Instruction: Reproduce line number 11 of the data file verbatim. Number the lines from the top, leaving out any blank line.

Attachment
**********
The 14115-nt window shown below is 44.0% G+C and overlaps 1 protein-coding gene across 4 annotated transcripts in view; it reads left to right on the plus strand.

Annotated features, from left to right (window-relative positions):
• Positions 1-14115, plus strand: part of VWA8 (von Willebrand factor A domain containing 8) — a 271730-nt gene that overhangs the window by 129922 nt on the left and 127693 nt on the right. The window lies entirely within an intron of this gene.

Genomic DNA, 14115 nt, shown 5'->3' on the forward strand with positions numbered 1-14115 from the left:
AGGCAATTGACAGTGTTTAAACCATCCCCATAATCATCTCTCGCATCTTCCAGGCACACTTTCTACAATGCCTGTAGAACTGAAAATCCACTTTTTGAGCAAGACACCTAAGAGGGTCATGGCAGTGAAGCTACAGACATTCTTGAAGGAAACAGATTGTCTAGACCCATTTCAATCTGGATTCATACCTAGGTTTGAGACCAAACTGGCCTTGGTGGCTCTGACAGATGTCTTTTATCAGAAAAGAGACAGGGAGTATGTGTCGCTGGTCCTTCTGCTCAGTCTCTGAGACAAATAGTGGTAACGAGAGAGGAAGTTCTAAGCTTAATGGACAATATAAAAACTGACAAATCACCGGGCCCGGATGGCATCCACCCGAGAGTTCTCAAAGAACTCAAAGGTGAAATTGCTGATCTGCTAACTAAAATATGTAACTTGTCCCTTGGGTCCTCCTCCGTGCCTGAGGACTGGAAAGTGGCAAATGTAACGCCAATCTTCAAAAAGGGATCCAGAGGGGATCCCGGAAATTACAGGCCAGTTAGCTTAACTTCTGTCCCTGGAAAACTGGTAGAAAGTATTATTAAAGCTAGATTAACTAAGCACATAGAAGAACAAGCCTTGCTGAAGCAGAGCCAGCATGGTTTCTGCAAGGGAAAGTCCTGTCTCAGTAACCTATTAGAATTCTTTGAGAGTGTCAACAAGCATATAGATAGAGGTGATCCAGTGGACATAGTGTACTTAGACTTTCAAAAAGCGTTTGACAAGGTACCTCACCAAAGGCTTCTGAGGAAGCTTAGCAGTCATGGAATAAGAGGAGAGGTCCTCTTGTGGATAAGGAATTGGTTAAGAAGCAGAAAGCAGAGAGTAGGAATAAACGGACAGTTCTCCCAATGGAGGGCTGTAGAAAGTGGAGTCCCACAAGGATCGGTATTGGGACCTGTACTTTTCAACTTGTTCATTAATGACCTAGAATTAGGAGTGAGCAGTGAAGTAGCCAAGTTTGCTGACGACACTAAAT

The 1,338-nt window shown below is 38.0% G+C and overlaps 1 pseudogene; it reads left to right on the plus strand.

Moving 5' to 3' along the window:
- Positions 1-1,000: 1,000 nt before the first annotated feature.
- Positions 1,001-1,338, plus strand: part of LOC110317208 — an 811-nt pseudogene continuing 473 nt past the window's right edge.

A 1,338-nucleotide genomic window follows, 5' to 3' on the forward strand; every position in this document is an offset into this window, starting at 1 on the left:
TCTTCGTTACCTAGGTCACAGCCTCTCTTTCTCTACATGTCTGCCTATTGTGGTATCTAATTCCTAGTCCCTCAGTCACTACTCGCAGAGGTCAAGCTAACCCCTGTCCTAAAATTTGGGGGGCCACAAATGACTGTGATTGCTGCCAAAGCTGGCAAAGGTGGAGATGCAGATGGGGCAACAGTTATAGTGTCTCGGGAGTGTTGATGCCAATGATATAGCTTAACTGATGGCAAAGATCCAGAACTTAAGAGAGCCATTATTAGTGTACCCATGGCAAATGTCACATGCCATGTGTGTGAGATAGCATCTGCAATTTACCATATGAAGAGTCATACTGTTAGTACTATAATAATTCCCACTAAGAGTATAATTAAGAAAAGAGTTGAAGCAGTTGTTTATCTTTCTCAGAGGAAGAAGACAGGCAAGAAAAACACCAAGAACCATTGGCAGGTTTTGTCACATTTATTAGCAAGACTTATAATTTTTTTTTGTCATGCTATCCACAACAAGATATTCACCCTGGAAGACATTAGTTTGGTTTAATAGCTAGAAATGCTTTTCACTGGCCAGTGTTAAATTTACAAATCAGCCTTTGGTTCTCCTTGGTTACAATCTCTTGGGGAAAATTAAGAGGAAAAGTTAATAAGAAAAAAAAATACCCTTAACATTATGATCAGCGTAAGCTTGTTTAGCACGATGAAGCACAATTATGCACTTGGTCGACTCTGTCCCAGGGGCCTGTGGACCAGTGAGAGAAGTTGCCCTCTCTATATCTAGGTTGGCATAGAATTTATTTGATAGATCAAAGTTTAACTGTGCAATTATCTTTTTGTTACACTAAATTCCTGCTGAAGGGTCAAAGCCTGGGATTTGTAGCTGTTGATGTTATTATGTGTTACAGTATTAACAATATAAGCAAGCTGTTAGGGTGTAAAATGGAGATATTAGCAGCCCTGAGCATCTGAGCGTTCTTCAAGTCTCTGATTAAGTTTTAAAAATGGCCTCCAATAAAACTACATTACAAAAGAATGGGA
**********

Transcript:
TCTTCGTTACCTAGGTCACAGCCTCTCTTTCTCTACATGTCTGCCTATTGTGGTATCTAATTCCTAGTCCCTCAGTCACTACTCGCAGAGGTCAAGCTAACCCCTGTCCTAAAATTTGGGGGGCCACAAATGACTGTGATTGCTGCCAAAGCTGGCAAAGGTGGAGATGCAGATGGGGCAACAGTTATAGTGTCTCGGGAGTGTTGATGCCAATGATATAGCTTAACTGATGGCAAAGATCCAGAACTTAAGAGAGCCATTATTAGTGTACCCATGGCAAATGTCACATGCCATGTGTGTGAGATAGCATCTGCAATTTACCATATGAAGAGTCATACTGTTAGTACTATAATAATTCCCACTAAGAGTATAATTAAGAAAAGAGTTGAAGCAGTTGTTTATCTTTCTCAGAGGAAGAAGACAGGCAAGAAAAACACCAAGAACCATTGGCAGGTTTTGTCACATTTATTAGCAAGACTTATAATTTTTTTTTGTCATGCTATCCACAACAAGATATTCACCCTGGAAGACATTAGTTTGGTTTAATAGCTAGAAATGCTTTTCACTGGCCAGTGTTAAATTTACAAATCAGCCTTTGGTTCTCCTTGGTTACAATCTCTTGGGGAAAATTAAGAGGAAAAGTTAATAAGAAAAAAAAATACCCTTAACATTATGATCAGCGTAAGCTTGTTTAGCACGATGAAGCACAATTATGCACTTGGTCGACTCTGTCCCAGGGGCCTGTGGACCAGTGAGAGAAGTTGCCCTCTCTATATCTAGGTTGGCATAGAATTTATTTGATAGATCAAAGTTTAACTGTGCAATTATCTTTTTGTTACACTAAATTCCTGCTGAAGGGTCAAAGCCTGGGATTTGTAGCTGTTGATGTTATTATGTGTTACAGTATTAACAATATAAGCAAGCTGTTAGGGTGTAAAATGGAGATATTAGCAGCCCTGAGCATCTGAGCGTTCTTCAAGTCTCTGATTAAGTTTTAAAAATGGCCTCCAATAAAACTACATTACAAAAGAATGGGA